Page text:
Sunday, July 11, 2010
I always look forward to fishing the new moon cycle during the month of July. The new moon, two days before and two days after the new moon means big fish will be active. So every July I take my 8 or 9 wt fly rod, some really big flies and I head for the river. In this case the Passaic River in New Jersey. Today I arrived late the tide had already started to go out. Normally, I like to get to my spot about three hours before low tide. I thought I had taken everything in my fanny pack but I forgot my big, six inches plus, flies. My supply of flies did include some surface saltwater flies but no big sub surface streamers. Until today, I had never tried to catch a pike on a surface fly but that was all I had in my box. So I tied on a big black gurgler with dangling legs; hoping it would resemble a rodent swimming in the river. I began to work the river, making casts. Cast retrieve, cast vary retrieve, slow first and then faster. After about twenty or so casts, I had moved about forty feet down the muddy slippery shore when I stopped stripping in the fly. A big black gurgler was still on the water. Suddenly the water looked like a toilet after it has been flushed. The big fly was no longer on the surface but the fly line had tightened and I knew I had hooked a pike. He went deep and across the river. I made sure I had set the hook and then put the fish on the reel. Several jumps and a few more runs across the river and the tiring pike came into shore. According to my watch, there was about an hour until low tide. I took a few pictures, released the pike and walked down the river towards a spot where carp like to feed on surface things.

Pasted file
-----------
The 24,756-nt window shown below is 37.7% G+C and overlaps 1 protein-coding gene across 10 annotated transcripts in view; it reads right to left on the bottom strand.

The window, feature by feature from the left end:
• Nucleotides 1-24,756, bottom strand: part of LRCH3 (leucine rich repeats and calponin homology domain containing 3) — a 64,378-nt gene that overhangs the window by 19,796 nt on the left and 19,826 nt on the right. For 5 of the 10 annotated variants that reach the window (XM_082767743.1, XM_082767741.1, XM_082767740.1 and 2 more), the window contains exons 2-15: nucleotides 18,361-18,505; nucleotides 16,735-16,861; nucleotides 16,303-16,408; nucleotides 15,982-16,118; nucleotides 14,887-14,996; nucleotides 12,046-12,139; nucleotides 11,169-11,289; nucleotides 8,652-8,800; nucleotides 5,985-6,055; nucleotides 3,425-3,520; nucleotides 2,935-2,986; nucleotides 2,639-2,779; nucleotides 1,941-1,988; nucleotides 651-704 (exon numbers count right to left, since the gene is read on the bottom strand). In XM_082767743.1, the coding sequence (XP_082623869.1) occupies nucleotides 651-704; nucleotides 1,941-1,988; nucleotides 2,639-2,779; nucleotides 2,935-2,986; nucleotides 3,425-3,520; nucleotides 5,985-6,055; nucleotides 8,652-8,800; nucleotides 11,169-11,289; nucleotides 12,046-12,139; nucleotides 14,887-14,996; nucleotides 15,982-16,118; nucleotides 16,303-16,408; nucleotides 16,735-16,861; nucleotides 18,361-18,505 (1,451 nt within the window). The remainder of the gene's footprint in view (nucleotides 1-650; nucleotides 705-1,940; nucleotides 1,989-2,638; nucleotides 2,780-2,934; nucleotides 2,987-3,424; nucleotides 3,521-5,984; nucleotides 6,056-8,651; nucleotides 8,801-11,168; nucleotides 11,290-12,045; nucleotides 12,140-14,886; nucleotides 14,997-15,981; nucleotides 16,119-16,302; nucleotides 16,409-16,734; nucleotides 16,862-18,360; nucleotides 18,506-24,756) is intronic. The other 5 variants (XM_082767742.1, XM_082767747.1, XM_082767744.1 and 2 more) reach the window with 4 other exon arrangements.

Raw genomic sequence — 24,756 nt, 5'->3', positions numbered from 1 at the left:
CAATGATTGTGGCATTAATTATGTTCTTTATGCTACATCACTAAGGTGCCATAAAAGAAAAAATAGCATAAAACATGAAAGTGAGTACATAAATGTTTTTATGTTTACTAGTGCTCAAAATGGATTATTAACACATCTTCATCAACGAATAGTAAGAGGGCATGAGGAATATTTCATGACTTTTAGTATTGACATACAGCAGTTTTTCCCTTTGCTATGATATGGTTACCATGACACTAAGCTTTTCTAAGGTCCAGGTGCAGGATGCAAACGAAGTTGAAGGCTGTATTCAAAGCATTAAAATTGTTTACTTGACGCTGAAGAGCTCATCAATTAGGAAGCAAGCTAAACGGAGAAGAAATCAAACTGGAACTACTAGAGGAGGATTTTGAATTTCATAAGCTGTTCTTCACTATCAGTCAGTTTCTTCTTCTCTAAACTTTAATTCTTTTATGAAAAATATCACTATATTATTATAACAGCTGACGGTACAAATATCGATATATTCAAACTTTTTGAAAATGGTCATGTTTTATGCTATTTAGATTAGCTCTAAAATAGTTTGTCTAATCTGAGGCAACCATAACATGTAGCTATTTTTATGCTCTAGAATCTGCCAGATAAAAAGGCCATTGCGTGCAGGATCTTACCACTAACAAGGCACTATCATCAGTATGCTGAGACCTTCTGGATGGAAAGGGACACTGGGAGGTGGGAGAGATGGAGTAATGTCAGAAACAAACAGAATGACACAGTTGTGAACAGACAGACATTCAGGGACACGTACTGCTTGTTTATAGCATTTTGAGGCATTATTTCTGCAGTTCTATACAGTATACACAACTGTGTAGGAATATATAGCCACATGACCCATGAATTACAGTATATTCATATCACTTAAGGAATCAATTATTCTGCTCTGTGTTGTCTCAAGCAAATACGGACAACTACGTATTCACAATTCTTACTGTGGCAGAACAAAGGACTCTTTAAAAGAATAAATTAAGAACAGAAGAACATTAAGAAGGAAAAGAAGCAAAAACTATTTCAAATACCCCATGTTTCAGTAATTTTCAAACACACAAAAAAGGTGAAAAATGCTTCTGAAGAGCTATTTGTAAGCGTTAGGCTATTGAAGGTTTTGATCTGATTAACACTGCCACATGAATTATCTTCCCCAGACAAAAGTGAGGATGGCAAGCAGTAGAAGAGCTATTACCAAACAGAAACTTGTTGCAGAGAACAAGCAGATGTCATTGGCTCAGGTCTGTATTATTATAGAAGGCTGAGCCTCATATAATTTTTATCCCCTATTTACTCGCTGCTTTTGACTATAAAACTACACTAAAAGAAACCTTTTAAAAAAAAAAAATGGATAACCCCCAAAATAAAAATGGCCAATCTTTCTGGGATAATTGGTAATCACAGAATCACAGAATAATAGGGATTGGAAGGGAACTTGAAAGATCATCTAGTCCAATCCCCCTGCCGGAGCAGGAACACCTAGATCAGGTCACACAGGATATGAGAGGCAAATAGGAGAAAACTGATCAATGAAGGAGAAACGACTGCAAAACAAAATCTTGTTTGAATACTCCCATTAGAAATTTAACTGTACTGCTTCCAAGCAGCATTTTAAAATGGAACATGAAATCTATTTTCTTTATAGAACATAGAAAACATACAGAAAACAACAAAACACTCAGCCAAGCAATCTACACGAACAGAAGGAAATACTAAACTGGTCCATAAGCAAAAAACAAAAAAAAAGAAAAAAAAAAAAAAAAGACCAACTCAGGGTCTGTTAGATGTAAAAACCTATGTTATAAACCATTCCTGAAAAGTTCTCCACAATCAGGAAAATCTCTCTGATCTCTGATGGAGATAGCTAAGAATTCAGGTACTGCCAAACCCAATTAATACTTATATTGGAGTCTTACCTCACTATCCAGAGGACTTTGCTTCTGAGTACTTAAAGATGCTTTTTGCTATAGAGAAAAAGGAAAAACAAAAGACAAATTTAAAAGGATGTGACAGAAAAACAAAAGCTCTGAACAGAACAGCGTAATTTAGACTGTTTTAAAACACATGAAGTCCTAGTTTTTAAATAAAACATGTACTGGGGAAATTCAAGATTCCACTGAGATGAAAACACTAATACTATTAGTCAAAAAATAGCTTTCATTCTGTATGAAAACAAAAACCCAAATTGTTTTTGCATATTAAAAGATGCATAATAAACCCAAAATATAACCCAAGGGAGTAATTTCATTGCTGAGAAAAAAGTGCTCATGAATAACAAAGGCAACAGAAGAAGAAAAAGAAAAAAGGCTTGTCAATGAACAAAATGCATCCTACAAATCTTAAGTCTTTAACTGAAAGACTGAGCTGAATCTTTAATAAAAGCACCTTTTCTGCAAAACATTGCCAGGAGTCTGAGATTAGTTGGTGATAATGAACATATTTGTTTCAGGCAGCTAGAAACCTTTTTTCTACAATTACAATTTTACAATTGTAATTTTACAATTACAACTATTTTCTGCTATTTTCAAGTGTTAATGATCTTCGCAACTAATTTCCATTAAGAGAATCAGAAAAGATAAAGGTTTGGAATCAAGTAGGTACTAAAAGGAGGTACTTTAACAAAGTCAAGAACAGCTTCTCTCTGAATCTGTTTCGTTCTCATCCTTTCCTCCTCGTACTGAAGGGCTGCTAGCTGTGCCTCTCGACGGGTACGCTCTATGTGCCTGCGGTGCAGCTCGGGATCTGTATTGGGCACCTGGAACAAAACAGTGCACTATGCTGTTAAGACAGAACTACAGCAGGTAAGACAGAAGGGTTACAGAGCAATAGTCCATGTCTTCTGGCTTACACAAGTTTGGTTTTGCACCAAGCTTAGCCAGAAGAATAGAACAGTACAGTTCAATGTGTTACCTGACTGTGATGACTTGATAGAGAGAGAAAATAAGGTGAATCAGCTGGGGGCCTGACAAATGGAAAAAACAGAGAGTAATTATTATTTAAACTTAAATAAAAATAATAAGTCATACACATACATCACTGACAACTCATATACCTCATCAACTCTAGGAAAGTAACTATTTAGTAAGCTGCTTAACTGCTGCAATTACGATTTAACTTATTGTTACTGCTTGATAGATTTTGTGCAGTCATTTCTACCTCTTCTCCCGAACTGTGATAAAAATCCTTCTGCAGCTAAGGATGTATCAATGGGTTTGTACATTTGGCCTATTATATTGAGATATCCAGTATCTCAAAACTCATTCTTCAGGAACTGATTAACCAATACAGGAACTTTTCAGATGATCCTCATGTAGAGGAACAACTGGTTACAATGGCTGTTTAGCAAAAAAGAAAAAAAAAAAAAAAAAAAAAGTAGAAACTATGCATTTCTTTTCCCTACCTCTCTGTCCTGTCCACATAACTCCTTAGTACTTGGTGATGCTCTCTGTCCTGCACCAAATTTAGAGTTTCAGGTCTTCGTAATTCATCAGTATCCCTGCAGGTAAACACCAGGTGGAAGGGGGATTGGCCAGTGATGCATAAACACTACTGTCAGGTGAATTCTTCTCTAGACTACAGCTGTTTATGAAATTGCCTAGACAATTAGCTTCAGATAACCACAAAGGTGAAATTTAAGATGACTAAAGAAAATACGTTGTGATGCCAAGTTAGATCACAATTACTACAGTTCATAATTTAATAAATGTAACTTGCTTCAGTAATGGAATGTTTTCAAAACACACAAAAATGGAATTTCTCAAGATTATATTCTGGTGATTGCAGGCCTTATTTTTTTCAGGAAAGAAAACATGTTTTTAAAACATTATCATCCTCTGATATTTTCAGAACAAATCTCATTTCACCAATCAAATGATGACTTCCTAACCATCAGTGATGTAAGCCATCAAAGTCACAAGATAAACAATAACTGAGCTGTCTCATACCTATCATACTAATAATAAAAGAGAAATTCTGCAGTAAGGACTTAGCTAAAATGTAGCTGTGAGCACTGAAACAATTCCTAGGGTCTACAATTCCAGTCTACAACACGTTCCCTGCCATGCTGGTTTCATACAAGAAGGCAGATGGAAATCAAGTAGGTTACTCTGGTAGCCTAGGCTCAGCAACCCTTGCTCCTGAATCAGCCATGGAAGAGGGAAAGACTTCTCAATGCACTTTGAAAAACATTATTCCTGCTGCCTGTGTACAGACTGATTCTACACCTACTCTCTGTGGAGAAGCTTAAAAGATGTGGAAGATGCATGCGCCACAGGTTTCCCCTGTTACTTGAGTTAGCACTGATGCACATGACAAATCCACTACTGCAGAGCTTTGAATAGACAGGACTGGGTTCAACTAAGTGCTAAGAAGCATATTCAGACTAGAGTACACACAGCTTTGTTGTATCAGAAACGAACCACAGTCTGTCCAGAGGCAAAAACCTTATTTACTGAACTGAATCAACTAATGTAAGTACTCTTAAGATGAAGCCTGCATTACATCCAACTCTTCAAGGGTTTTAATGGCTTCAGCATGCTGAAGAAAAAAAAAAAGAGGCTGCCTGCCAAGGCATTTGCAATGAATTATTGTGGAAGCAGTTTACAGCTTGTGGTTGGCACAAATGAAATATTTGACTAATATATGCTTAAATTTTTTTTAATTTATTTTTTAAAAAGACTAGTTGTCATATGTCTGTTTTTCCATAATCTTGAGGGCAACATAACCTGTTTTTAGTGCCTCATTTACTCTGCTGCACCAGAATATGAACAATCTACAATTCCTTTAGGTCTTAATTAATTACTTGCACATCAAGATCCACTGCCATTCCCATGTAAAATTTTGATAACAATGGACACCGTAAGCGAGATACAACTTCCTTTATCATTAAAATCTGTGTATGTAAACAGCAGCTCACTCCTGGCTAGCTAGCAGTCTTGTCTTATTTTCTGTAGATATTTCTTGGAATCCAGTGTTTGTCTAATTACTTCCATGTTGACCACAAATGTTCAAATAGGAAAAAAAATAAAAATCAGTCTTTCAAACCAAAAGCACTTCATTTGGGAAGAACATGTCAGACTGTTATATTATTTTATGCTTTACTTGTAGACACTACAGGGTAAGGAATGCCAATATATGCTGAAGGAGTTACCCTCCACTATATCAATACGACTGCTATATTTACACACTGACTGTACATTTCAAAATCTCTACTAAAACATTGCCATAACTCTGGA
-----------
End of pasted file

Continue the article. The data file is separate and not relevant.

At first I did not see any carp clooping ( eating from the surface) but as I got closer I could see carp lips and open mouths sucking in floating leaves and things. I quickly changed my leader and made it carp friendly. I tied on something that was brown in color and floated. Made a looping cast and waited, nothing. I made a longer cast to where the carp weer feeding, again nothing.
Another cast and this time a take, a solid take. The carp plowed under the water and across the river, full speed ahead! I always move down the river bank with the carp (I have no desire to see my backing) for about 50 feet or so. This guy was very very strong. Lots of strong head shakes. Deep dives to the river bottom, runs and more runs down the Passaic; a powerful fish.
For a moment I wondered if the fish was foul hooked. He fought almost like a salmon. Twenty minutes of man against beast, I know I was tiring but was this carp? I was using an 8 wt rod that seem to underwhelm this fish. Eventually, I got him in to shore, where I took a pre landing photo. I whipped out my new Boca grip, put it into the mouth of the gasping carp, and placed him on the river bank.
carp on the rocks
carp on a fly
Pike safely returned to river
another view of a Northern pike
Big Black Gurgler fly